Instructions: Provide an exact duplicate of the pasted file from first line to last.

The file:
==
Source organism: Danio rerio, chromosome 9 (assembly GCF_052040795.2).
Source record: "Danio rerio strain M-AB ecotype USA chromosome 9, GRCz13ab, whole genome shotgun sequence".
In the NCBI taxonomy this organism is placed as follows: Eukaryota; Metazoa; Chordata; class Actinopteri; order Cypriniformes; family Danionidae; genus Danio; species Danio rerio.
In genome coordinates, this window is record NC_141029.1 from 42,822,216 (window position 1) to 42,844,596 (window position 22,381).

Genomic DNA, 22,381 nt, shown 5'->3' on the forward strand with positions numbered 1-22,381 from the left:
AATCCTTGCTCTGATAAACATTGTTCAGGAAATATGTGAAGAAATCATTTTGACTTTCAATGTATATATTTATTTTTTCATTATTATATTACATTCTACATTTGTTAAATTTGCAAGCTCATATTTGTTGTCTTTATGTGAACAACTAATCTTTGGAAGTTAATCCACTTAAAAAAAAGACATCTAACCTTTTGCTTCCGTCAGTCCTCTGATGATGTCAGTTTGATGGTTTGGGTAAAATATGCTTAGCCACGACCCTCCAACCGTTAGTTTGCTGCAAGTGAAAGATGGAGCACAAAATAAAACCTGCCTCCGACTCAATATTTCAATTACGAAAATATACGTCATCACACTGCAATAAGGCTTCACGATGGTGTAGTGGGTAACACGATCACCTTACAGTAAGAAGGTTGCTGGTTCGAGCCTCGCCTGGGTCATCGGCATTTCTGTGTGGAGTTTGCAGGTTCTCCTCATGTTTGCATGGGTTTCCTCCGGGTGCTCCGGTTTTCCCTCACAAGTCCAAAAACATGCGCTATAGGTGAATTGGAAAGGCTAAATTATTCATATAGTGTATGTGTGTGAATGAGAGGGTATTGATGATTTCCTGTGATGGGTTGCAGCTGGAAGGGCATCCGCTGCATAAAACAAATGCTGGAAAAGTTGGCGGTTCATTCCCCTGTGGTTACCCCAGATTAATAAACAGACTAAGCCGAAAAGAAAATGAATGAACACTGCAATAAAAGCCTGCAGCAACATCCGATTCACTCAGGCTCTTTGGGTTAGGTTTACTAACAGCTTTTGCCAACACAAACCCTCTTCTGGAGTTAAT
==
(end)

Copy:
Source organism: Danio rerio, chromosome 9 (assembly GCF_052040795.2).
Source record: "Danio rerio strain M-AB ecotype USA chromosome 9, GRCz13ab, whole genome shotgun sequence".
In the NCBI taxonomy this organism is placed as follows: Eukaryota; Metazoa; Chordata; class Actinopteri; order Cypriniformes; family Danionidae; genus Danio; species Danio rerio.
In genome coordinates, this window is record NC_141029.1 from 42,822,216 (window position 1) to 42,844,596 (window position 22,381).

Genomic DNA, 22,381 nt, shown 5'->3' on the forward strand with positions numbered 1-22,381 from the left:
AATCCTTGCTCTGATAAACATTGTTCAGGAAATATGTGAAGAAATCATTTTGACTTTCAATGTATATATTTATTTTTTCATTATTATATTACATTCTACATTTGTTAAATTTGCAAGCTCATATTTGTTGTCTTTATGTGAACAACTAATCTTTGGAAGTTAATCCACTTAAAAAAAAGACATCTAACCTTTTGCTTCCGTCAGTCCTCTGATGATGTCAGTTTGATGGTTTGGGTAAAATATGCTTAGCCACGACCCTCCAACCGTTAGTTTGCTGCAAGTGAAAGATGGAGCACAAAATAAAACCTGCCTCCGACTCAATATTTCAATTACGAAAATATACGTCATCACACTGCAATAAGGCTTCACGATGGTGTAGTGGGTAACACGATCACCTTACAGTAAGAAGGTTGCTGGTTCGAGCCTCGCCTGGGTCATCGGCATTTCTGTGTGGAGTTTGCAGGTTCTCCTCATGTTTGCATGGGTTTCCTCCGGGTGCTCCGGTTTTCCCTCACAAGTCCAAAAACATGCGCTATAGGTGAATTGGAAAGGCTAAATTATTCATATAGTGTATGTGTGTGAATGAGAGGGTATTGATGATTTCCTGTGATGGGTTGCAGCTGGAAGGGCATCCGCTGCATAAAACAAATGCTGGAAAAGTTGGCGGTTCATTCCCCTGTGGTTACCCCAGATTAATAAACAGACTAAGCCGAAAAGAAAATGAATGAACACTGCAATAAAAGCCTGCAGCAACATCCGATTCACTCAGGCTCTTTGGGTTAGGTTTACTAACAGCTTTTGCCAACACAAACCCTCTTCTGGAGTTAAT